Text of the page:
Years ago, when we could still leave our houses, I used to belt round the country, visiting restaurants so you didn’t have to, and occasionally I used to belt round the country doing a radio show. The format was quite simple: we would get out “into the regions” and talk to live audiences. A bit like the BBC’s Gardeners’ Question Time, only about food. Thanks to excellent researchers, we usually found a local speciality and a guest to talk about it.
This teaches you two fascinating things about our national cuisine: a) everybody has got a version of brown lamb stew that’s better than everyone else’s; and b) there will always be some sweet soul trying desperately hard to get people to pay attention to a nearly forgotten local speciality.
I love a forgotten local speciality.
The person I most envy in food media is the American presenter Guy Fieri. His job, it seems, is to travel the US finding joints run by several generations of the same family and try their “special-ty”. This simple description does the programme — Diners, Drive-ins and Dives (known to cognoscenti as “Triple D”) — absolutely no justice at all. Fieri enters the building, hopped up on enthusiasm, and proceeds to spray it indiscriminately, but the amazing thing is that the food is worth it. It’s not that deep-fried hog maw on a stick, Hank’s catfish combo or an 18-ingredient sandwich the size and texture of a car tyre are objectively delicious, but the exchange of honest enthusiasm and happy boosterism is a delight to behold. These people love this stuff and they want you to know it. It’s infectious.
And this isn’t just an American peculiarity. If we could travel, we could hop in a car together, come out of the tunnel and spend a year driving around France, Italy and Spain, just staying single nights at small town festivals celebrating a local speciality. I’m not exaggerating here. In fact, if I were Rick Stein, I’d send this to someone at the BBC and they’d commission me to do it. Every other town, village or cluster of cottages across most of Europe closes completely for three days each year to celebrate a local cheese, shellfish, sausage or fungus. They drink toasts in its honour, don robes and special hats and appoint each other to ranks in a confrérie or sociedad of aficionados . . . Christ, they literally dance in the street.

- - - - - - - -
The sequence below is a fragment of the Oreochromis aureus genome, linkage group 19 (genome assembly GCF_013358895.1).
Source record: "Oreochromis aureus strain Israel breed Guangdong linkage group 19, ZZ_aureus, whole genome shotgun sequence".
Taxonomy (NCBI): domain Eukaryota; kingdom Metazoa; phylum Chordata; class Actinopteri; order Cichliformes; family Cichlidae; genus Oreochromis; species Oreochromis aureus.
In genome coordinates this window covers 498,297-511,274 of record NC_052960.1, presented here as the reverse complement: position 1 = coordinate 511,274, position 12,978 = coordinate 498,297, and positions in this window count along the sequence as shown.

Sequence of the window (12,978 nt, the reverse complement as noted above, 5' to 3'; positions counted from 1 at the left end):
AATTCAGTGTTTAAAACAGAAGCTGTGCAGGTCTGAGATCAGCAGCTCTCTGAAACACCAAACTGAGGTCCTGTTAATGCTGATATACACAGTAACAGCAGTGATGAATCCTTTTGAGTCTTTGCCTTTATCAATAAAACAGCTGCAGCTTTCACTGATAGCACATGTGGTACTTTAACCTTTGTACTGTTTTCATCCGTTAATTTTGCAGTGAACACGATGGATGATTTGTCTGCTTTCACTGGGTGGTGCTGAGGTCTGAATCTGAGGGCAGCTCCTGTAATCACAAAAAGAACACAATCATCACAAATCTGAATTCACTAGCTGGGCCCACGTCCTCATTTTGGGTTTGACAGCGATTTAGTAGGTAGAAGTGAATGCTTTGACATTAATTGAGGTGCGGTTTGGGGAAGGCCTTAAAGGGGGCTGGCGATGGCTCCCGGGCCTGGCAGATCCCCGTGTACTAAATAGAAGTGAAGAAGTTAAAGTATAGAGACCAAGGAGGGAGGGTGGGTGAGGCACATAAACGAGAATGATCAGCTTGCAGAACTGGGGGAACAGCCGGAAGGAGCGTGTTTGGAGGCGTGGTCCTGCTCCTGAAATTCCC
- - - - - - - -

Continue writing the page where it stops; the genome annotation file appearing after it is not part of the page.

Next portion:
When we Brits go on holiday in Europe, we keenly scan the internet for these things: “Oh look, darling, they’ll be having the festival of air-dried goat scrotums while we’re staying at the gîte.” And we delight in sitting under the fairy lights, dancing to an execrable local mobile disco and find it all so profoundly, charmingly echt.
We do have traditional festivals based around food in the UK but they are vanishingly rare. The only one most of us could call to mind would be the annual cheese rolling at Cooper’s Hill in Gloucestershire, which is famed more for the number of injuries each year than Double Gloucester cheese. It’s reported by the media but more as a “health and safety gone mad” story than anything to do with food.
There is a modest annual festival for cheddar cheese, but it’s in Adams, New York, not Cheddar Gorge. In the Cambridgeshire village of Stilton, they celebrated by rolling wooden cheeses, but according to the Protected Geographical Indication regulations, Stilton can only be made in Derbyshire, Leicestershire or Nottinghamshire. Our attempts at food-related jollity, it seems, either require extensive risk assessment or they’re in the wrong county . . . or the wrong country.
Perhaps this will be a positive outcome from lockdown. Even when regulations lift, it looks like international travel will be difficult for a while, and months of our own cooking have given us an appetite for something a little different once we’re allowed out. Perhaps it’s time for small towns and villages around the country to look to their grandmas’ recipe books and dig out their cider presses, their sardine nets, their oatcake rollers and their badger ham salting troughs. We can do this. We can open up the town square on a couple of nights, rig some fairy lights and find a truly lousy local mobile disco. We could even manage the robes.
I think we should draw the line at funny hats though. After all . . . we are British!
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